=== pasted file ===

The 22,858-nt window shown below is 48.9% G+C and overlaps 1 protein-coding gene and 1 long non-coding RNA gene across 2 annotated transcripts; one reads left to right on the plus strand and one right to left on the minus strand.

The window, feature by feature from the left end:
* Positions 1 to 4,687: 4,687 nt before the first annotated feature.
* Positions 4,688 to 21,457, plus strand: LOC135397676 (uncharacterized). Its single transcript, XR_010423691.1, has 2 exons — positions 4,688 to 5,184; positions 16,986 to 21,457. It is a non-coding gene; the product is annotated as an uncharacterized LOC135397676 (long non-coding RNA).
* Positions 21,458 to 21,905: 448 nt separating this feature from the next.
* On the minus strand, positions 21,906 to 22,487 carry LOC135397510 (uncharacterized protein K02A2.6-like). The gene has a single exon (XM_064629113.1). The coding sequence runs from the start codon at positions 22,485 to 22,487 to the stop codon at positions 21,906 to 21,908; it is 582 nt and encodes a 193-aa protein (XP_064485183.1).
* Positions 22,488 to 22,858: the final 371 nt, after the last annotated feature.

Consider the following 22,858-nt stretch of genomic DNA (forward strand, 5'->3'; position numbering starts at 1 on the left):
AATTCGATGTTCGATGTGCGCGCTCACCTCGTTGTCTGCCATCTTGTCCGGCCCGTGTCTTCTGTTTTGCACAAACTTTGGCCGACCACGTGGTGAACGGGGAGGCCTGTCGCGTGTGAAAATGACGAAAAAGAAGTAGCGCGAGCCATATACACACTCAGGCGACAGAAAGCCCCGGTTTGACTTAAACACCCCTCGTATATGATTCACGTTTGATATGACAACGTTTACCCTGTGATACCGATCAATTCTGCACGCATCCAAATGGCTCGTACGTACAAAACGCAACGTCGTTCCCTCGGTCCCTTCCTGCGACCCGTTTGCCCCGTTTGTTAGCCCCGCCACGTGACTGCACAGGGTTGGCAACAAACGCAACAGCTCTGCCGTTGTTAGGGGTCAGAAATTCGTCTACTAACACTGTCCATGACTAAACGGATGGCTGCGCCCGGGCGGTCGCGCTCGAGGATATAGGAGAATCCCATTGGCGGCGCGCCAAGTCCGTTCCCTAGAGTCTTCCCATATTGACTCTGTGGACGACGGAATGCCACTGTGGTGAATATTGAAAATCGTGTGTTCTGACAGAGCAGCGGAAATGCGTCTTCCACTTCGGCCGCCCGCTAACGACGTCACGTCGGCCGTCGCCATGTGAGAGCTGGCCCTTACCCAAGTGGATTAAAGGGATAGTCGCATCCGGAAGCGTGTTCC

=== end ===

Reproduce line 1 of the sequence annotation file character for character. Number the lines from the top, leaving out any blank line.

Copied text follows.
The 22,858-nt window shown below is 48.9% G+C and overlaps 1 protein-coding gene and 1 long non-coding RNA gene across 2 annotated transcripts; one reads left to right on the plus strand and one right to left on the minus strand.